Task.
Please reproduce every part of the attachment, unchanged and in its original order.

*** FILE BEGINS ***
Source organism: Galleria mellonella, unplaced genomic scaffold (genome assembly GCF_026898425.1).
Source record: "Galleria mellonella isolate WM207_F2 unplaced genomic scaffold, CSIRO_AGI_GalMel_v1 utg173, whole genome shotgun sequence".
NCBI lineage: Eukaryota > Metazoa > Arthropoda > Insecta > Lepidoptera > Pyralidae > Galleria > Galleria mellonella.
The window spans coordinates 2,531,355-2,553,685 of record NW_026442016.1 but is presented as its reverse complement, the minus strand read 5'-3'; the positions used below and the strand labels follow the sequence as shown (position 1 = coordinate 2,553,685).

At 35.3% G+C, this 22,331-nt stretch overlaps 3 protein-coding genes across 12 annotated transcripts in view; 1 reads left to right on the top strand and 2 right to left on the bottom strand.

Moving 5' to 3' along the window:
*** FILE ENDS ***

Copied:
Source organism: Galleria mellonella, unplaced genomic scaffold (genome assembly GCF_026898425.1).
Source record: "Galleria mellonella isolate WM207_F2 unplaced genomic scaffold, CSIRO_AGI_GalMel_v1 utg173, whole genome shotgun sequence".
NCBI lineage: Eukaryota > Metazoa > Arthropoda > Insecta > Lepidoptera > Pyralidae > Galleria > Galleria mellonella.
The window spans coordinates 2,531,355-2,553,685 of record NW_026442016.1 but is presented as its reverse complement, the minus strand read 5'-3'; the positions used below and the strand labels follow the sequence as shown (position 1 = coordinate 2,553,685).

At 35.3% G+C, this 22,331-nt stretch overlaps 3 protein-coding genes across 12 annotated transcripts in view; 1 reads left to right on the top strand and 2 right to left on the bottom strand.

Moving 5' to 3' along the window: